What’s US$120 million? That’s peanuts in the rarefied, jet-set world that Carlos Ghosn and corporate executives live in
- Ghosn, 64, amassed about US$120 million in net worth over the decades he spent atop the auto industry, with another US$60 million in disclosed salaries and dividends
- Still, Ghosn’s pay pales in comparison to the chiefs of Fiat-Chrysler, Ford, Volkswage, or investment bankers like the CEOs of JPMorgan Chase, or Goldman Sachs
Handcuffed and wearing plastic slippers, Carlos Ghosn appeared in a Japanese court Tuesday to rebuff prosecutors’ allegations of financial wrongdoing.
As he defended himself against charges he failed to disclose income from Nissan Motor, his sunken cheeks and greying hair underscored his downfall from the apex of the business world where he built a nine-figure fortune.
Ghosn, 64, amassed a net worth of about US$120 million over the decades he spent atop the automotive industry, according to an analysis by the Bloomberg Billionaires Index. He owns about US$60 million of shares in Nissan, Renault and Mitsubishi Motors. Disclosed salaries and dividends over the years total another US$60 million or so.
Ghosn’s fortune could be even higher. The figure excludes compensation he received from Nissan before it was first disclosed in 2010, which could run into the tens of millions of dollars. His lawyers, represented by Motonari Otsuru, declined to comment on his wealth.
Ghosn’s life and lucrative career were upended November 19, when Japanese prosecutors detained him on suspicion of understating his compensation in regulatory filings. Accusations against him have piled up since, and authorities repeatedly extended his confinement.
On Tuesday, Ghosn professed his innocence.
“Contrary to the accusations made by the prosecutors, I never received any compensation from Nissan that was not disclosed, nor did I ever enter into any binding contract with Nissan to be paid a fixed amount that was not disclosed,” the former Nissan chairman told the Tokyo court. “I have been wrongly accused and unfairly detained based on meritless and unsubstantiated accusations.”
The hearing was Ghosn’s first chance to give his side of the story, and he laid out his defence against charges he failed to disclose income from Nissan and saddled the carmaker with trading losses. Nissan also accused Ghosn of misusing company funds, including over his use of homes from Brazil to Lebanon and the hiring of his sister on an advisory contract.
For most people, Ghosn’s fortune is an almost inconceivable level of wealth, and allegations that he would seek to bolster it might appear outlandish. But in the realm of superstar executives, a nine-figure fortune can seem like slim pickings.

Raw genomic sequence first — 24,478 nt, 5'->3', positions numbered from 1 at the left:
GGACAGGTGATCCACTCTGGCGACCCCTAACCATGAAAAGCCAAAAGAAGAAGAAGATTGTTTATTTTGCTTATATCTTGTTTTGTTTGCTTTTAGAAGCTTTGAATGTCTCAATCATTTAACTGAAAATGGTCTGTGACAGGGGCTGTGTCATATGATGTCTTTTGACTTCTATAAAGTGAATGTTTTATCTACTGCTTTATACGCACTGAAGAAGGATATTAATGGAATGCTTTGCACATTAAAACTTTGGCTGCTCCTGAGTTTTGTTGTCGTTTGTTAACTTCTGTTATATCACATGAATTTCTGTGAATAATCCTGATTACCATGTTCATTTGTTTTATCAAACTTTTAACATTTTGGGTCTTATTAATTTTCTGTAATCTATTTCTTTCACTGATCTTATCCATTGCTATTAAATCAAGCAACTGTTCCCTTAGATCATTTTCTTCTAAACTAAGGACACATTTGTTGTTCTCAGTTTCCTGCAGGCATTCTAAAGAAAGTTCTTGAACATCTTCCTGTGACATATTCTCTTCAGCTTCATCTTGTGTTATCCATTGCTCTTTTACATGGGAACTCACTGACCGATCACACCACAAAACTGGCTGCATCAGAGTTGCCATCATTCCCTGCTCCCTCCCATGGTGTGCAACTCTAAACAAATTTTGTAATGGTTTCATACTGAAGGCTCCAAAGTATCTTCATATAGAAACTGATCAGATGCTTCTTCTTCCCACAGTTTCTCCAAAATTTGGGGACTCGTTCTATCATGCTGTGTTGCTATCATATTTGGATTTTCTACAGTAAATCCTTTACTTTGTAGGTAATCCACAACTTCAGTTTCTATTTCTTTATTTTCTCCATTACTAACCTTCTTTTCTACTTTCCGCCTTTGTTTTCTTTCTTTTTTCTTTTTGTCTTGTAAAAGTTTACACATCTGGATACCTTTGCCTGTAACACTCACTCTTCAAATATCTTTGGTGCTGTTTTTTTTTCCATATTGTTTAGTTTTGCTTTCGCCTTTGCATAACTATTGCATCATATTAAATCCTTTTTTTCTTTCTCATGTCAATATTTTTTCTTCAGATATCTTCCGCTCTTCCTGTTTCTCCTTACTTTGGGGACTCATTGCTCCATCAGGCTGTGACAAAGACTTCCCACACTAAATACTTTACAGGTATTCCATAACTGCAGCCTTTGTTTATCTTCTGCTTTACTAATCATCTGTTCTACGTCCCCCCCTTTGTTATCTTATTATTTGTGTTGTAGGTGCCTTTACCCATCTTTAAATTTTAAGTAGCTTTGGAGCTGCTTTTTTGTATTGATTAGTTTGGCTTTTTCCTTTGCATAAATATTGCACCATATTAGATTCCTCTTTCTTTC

His net worth pales when compared to some peers. The late Sergio Marchionne held shares of Fiat Chrysler Automobiles, Ferrari and CNH Industrial worth a combined US$486 million. Ghosn’s pay was lower than the heads of Ford Motor and Volkswagen.
There’s an even wider discrepancy outside the automotive world. Eleven executives at public US firms were awarded more than US$100 million of compensation in 2017, according to the Bloomberg Pay Index. And Ghosn’s fortune is dwarfed by those of long-time banking executives such as JPMorgan Chase & Co.’s Jamie Dimon (US$1.5 billion) and Goldman Sachs Group’s Lloyd Blankfein (US$1.1 billion).
For Ghosn, a perennial attendee at the World Economic Forum in Davos, Switzerland, these are the globetrotting executives that he mixed with and measured himself against. Famously, he liked to quantify success. “I keep my eye on the scorecard,” he told a group of Thai business school graduates when asked to explain his rise.
In prepared remarks to the court, he noted that when other companies tried to recruit him from Nissan, he kept “a record of the market compensation for my role, which those companies offered me if I had taken these jobs.”
And US$120 million only goes so far in the rarefied world of private jets and expensive homes that he inhabited - particularly for a divorcee who threw a Marie Antoinette-inspired party at the Palace of Versailles to celebrate his second marriage.
Nissan provided Ghosn and his family with the use of properties from Brazil to France. Buying the five houses unearthed by Bloomberg would cost about US$25 million. If Ghosn had to rely on his own plane rather than Nissan’s corporate jet, a pre-owned Gulfstream G650 would have set him back US$40 to US$60 million, according to Tim Barber of Duncan Aviation, assuming “he didn’t fancy splashing out US$70 million for a new one.”
Such expenses underscore a widening wealth gap between the rich and the really rich, a little-seen realm where the elite level of service at some private banks is now the preserve of those with US$1 billion. That disconnect - only experienced by a tiny fraction of the population - offers one explanation for why Ghosn sought to bolster his pay and award himself lucrative post-retirement compensation.
He drew up a 10-billion-yen (US$92 million) incentive plan for the board, 90 per cent of which was meant for himself, people with direct knowledge of the investigation have said.
Then there was 4.7 billion yen share-price-linked plan, called stock appreciation rights, that he planned to receive after retirement. And prosecutors allege he failed to report eight years of deferred pay, which also amounted to about 9 billion yen. The incentive plan wasn’t adopted and the stock appreciation rights would have expired in March 2019, according to others with knowledge of Ghosn’s case.
Ghosn has denied wrongdoing regarding all of these compensation programmes, which could have swollen his fortune to more than US$200 million, according to calculations by Bloomberg.
Such material riches are now a distant prospect for the embattled executive. After his court appearance, he returned to the Tokyo jail where his days are broken up by 30 minutes of prescribed exercise and three meals.